Stem cell discovery could help mend hearts
Researchers have discovered a new population of adult stem cells in the heart, which could augment the development of new regeneration and repair therapies for people who have suffered heart attack or heart failure, the leading cause of death in Australia.
The study, led by Professor Richard Harvey and his team at UNSW and Victor Chang Cardiac Research Institute (VCCRI), is published today in the international journal Cell Stem Cell.
Professor Harvey, who is Head of the Developmental & Stem Cell Biology Division at VCCRI and Sir Peter Finley Professor at UNSW, says the findings, which used the mouse as a model system, are hugely exciting.
"The first part of our study was actually the discovery and characterisation of a new population of multi-potent, adult stem cells that live in the heart – that is, stem cells that are extremely powerful in dividing, and responding to their native environment to form whatever tissue is needed for repair.
"The fact that this new group of cells are multi-potent, and highly specific to the heart, gives us great hope that when we translate these cells into the human setting, they will work well at regenerating and repairing a broken heart – or a heart that has suffered injury through heart attack or heart failure," added Professor Harvey.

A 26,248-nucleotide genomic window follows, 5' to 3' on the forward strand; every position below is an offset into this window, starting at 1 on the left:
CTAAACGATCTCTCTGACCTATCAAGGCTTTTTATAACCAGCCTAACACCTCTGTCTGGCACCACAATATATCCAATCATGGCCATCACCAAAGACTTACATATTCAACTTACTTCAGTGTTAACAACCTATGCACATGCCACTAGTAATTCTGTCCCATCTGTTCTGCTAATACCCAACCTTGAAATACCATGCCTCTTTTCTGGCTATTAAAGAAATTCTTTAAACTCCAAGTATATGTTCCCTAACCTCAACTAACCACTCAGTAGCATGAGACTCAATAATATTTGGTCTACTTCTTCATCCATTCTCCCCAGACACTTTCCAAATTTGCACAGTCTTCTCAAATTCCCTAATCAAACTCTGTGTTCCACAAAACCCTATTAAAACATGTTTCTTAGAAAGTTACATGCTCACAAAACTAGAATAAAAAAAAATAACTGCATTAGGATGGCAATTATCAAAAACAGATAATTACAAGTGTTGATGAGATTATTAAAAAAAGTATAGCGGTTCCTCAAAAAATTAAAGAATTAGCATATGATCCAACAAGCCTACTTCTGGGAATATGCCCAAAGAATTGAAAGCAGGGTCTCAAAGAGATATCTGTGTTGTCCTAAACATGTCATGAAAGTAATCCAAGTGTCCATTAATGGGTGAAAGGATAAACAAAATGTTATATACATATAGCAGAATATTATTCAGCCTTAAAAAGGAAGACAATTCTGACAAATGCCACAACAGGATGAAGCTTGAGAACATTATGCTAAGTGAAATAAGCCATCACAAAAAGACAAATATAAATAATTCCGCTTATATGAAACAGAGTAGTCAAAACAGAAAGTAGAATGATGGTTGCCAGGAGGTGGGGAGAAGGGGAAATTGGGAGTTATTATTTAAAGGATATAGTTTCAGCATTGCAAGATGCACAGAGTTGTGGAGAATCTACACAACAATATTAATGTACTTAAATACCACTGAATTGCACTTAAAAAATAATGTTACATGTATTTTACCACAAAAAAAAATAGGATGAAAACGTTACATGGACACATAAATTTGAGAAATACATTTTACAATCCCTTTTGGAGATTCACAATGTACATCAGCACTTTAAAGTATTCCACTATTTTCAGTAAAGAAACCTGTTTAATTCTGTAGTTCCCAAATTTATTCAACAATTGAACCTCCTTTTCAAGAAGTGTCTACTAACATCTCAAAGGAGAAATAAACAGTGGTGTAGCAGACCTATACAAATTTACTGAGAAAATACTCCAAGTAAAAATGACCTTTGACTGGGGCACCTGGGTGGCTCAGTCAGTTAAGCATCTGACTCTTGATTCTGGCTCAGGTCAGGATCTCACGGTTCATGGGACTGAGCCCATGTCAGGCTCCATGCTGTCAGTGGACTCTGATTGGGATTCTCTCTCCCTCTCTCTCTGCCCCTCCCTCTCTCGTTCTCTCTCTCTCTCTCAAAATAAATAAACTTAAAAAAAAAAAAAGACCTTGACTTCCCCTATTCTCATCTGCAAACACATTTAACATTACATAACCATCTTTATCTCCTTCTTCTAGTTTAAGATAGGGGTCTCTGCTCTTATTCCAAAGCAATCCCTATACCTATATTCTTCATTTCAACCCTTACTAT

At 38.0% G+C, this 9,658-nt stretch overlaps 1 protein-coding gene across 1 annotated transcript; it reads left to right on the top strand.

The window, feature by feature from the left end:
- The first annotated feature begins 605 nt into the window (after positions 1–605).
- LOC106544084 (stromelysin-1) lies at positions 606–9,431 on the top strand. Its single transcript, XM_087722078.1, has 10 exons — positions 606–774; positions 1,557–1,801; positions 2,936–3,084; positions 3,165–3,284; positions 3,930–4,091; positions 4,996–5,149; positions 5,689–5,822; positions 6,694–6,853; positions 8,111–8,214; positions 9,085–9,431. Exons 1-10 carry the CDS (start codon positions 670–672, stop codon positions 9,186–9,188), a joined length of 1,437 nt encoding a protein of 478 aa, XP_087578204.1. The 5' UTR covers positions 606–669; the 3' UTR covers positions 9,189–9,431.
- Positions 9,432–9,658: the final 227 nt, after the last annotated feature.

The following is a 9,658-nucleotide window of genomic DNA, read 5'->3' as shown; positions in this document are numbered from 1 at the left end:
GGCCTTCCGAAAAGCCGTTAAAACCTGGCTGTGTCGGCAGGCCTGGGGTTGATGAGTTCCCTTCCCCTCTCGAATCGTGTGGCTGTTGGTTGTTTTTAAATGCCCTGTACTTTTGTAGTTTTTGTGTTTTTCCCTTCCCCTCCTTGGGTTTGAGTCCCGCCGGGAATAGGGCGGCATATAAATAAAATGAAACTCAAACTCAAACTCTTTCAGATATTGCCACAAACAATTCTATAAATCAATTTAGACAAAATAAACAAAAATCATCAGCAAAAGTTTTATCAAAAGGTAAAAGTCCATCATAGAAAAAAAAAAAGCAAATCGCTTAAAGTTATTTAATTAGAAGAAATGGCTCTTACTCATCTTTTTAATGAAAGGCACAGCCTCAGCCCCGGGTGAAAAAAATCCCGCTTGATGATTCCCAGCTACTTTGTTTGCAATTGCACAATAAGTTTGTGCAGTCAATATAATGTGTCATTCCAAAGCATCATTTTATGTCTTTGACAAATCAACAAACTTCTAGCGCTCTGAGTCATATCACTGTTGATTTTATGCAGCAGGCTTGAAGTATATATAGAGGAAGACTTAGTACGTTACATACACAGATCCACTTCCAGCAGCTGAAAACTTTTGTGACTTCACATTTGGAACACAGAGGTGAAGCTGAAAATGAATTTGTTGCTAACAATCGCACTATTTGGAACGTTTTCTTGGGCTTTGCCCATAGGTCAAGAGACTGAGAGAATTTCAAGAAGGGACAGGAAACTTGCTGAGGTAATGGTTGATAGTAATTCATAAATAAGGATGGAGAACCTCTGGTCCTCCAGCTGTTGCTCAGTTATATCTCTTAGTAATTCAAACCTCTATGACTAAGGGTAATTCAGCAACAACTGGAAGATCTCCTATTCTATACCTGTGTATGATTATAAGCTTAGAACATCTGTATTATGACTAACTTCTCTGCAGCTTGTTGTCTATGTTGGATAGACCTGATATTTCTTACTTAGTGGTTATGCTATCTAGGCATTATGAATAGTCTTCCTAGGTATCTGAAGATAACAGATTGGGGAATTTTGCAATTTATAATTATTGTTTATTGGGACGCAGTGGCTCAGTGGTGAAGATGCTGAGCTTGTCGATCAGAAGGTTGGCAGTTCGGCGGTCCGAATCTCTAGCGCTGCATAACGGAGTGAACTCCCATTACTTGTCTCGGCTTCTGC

Heart disease claimed the lives of over 22,500 Australians in 2009, killing one Australian every 23 minutes.
The findings come following recent reports in scientific literature and news media that stem cells harvested from human hearts during surgery show promise for reversing heart attack damage.
This is the first time this new population of stem cells has been formally described, and its origins clearly defined.
"We believe this population of cells are very high up in the stem cell hierarchy, and can generate a number of progenitor cells that would exist in a healthy heart, ready for action," said Professor Harvey. "This could bode very well for regeneration therapies that are just beginning to be trialed around the world with other populations of stem cells."
Source: University of New South Wales (UNSW)
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